Mile 75 in just under 20 hours! I was ok with that. I was slightly faster than worst case scenario pace. I wasn’t really proud of that but at the same time I just beat my last time to this distance by 3 hours so I was a little excited. This was it. Lap 4. I had dreams of it for four previous attempts. I was ready to get it over with. What was all the hype about anyway? So off I went! Well, after a change into my trail Hoka’s. Aid station 1 mile 78 more ibuprofen and goodbye. Aid station 2 to aid station 3 was a run/walk. I switched into a white long sleeve shirt in case it would get hot and I dumped my headlamp and applied sport shield again for the first time. I got really tired after the sun came up out there after mile 80. It was hard to stay awake. I fell into a death march at mile 92 that was so bad that I could not sit at aid stations anymore because of too much joint pain in my knees.
Back at aid station 3 after 15 more miles. I now had only 5 miles to get back to my car! But not like that. It was more like an infinitely long 5 miles in heat and too much joint pain to run at all. Yet somehow, it really was just easy breezy miles. Even the part of the course that I hate hate hate the most, the grassy open stretch by the freeway, was a joy to cross for the last time. I walked right past the last aid station. I was done. I just wanted it to be over. I was right around 28 hours with 2 miles to go. This finish was slower than any of the 100 finishes of any of my pacers but then none of my pacers have a finish on the Wild Sebastian 100 course.
I was happy. I appeared to be reaching the finish without anything that felt like a long term injury. I had about 5 blisters on each foot, my body ached, I had a sunburn, and I had lost my voice talking to my pacers for so long. My pacers encouraged me to run to the finish but I could see the clock now. I had 4 hours to get there. I was all about minimizing risk now and just getting there comfortably. So I walked until about 400 meters from the finish line and then I made a slow jog across the line to finish in 28:26:17. I had finished my first 100.
So when I sat down the pain did the opposite of what Liz Bauer (current record holder of most 100’s in a year) said it would do. She said all the pain would go away. Well! When I sat down my knees exploded with pain my body began to shake. I fell asleep and drooled as my crew tried to get me to eat pizza. So I ate a slice and had a sample of a great beer Drew Goletz brought for the finish.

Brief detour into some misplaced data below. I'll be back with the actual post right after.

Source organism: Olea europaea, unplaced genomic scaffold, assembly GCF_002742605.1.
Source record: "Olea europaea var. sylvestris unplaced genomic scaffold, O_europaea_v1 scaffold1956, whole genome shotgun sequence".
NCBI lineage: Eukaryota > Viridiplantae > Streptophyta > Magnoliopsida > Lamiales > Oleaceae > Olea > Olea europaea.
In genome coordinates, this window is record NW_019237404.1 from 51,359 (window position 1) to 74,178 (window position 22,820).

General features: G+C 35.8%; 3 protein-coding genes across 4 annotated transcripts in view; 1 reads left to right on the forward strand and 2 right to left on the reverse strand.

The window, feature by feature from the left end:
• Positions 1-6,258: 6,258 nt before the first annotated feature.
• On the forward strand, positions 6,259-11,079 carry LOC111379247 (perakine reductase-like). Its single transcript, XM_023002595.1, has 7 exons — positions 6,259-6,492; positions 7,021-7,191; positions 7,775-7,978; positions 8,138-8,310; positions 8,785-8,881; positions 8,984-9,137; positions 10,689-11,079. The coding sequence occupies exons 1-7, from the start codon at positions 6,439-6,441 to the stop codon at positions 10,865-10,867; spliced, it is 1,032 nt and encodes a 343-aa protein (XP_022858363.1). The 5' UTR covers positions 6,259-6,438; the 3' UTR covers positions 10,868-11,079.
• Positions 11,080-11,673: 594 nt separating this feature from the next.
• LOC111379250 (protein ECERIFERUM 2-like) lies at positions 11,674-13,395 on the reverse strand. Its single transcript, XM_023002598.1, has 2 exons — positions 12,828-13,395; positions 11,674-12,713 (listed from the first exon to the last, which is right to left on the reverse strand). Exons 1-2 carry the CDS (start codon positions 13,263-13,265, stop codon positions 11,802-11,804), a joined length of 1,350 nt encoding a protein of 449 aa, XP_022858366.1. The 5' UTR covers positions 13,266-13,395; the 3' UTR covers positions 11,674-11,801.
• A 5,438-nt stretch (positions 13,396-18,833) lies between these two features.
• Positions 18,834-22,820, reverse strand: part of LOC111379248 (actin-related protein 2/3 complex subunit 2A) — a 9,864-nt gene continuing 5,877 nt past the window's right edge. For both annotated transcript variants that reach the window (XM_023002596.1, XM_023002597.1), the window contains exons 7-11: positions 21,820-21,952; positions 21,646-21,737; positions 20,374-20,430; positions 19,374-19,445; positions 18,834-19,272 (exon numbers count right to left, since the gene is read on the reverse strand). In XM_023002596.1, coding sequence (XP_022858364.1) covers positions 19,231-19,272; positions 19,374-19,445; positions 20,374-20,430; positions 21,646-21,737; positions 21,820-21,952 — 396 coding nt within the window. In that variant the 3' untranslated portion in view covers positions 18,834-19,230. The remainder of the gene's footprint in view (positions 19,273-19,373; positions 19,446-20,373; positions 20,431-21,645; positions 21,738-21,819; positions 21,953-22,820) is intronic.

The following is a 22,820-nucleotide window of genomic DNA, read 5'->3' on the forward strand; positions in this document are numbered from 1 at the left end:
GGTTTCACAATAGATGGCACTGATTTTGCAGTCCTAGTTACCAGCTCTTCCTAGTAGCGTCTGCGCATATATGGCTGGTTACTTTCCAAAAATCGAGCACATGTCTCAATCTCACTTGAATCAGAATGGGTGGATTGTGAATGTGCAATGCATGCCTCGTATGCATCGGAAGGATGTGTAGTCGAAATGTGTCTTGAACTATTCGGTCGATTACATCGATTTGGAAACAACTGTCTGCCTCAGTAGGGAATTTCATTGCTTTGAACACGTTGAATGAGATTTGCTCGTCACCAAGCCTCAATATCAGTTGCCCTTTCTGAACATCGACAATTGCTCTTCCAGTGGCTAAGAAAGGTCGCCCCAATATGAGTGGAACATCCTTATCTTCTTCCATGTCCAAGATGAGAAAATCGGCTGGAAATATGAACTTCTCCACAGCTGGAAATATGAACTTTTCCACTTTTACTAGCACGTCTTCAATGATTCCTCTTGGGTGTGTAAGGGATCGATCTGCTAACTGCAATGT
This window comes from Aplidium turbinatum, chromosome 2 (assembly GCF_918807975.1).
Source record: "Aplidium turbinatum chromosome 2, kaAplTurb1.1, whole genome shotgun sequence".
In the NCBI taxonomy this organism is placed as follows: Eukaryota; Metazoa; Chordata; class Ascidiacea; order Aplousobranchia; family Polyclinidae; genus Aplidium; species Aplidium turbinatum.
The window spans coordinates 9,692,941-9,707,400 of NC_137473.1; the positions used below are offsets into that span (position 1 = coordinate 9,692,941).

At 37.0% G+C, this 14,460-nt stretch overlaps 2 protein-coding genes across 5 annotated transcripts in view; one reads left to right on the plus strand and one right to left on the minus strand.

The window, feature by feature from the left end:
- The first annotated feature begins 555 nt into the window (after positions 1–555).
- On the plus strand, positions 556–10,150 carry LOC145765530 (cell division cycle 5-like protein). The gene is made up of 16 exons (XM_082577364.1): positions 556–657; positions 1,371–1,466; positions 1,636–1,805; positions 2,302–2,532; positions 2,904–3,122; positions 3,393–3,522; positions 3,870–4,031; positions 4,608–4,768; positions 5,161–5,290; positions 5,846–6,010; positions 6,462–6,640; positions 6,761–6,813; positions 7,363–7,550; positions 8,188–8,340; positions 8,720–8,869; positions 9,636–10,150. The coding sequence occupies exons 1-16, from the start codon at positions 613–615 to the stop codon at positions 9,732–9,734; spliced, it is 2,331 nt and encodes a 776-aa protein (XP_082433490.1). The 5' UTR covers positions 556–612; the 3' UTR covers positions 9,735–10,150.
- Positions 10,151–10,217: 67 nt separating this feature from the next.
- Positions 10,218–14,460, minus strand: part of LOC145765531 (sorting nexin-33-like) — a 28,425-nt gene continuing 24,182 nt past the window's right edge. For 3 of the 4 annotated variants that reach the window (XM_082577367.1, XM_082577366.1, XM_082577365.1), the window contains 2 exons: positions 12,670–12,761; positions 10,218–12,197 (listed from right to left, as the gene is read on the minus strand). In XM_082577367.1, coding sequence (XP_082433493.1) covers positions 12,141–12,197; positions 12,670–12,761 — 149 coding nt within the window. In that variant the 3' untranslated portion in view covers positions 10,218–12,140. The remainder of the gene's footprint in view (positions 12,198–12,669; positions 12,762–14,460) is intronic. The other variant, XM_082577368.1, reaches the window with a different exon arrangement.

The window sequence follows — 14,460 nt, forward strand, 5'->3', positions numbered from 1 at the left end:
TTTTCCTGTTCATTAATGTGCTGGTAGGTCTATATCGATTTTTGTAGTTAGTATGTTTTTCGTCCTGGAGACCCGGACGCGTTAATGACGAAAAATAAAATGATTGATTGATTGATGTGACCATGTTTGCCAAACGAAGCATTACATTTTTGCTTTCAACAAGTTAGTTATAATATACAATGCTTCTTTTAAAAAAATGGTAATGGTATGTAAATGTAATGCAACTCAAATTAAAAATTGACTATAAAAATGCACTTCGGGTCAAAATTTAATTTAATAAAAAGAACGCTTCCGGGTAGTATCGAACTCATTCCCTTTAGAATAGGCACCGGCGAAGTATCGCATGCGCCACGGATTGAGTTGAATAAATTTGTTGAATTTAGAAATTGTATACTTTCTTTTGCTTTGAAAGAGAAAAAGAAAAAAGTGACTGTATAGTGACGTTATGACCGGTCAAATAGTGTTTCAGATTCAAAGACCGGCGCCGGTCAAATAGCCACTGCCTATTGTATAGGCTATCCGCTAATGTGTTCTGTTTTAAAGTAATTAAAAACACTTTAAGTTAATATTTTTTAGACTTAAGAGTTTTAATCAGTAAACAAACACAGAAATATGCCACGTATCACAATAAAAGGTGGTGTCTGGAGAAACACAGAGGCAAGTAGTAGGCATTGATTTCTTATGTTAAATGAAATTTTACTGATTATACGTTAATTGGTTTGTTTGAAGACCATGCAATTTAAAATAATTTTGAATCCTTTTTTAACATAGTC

I sat there with Drew Goletz, Joyce Luloff, Sandra James Garrett, Michael Turner and his girlfriend Dhalia who all ran part of the course with me. I was overwhelmed that they had actually pulled me through it. Thank you to the finest crew I could ask for! Better Miracles Today – that’s what they did all day and night. Whatever kind of a miracle you think you can pull off – a crew can do it better. Believe it.
Yeah, the pain gets a lot worse in the next 24 hours. I spent from when Michael Turner dropped me at my hotel until 11pm sleeping for an hour, then waking, then walking like a 100 year old and crawling into a tub of cold water, draining it and showering and returning to bed. I repeated that every hour until 11pm just dreaming of food but too tired and immobile to get any.
You see, in my tiredness, I had went up to my room with only my dirty stank mud covered running shoes. I had taken them off and popped all the blisters (one with thick red blood) so I wasn’t wanting to put them back on. So I walked, at 11pm, like a lost 100 year old in his socks to my car at 1 mph and got shoes from the backseat and put them on and went to the front and lifted my legs in and drove to Wendy’s and got a spicy chicken sandwich combo meal large with a frosty. I finally slept after that and left in the morning. My buckle and me.
I’m still recovering. I have room for improvement at all distances except for maybe 5k. I’m going to rest a while and try to learn how to make my joints not swell up like softballs. Then I suppose I’ll start by not getting a PR on a 5k somewhere. Ha! See you all out there on the run. At least you weren’t fool enough to run 100 miles as training for a 5k.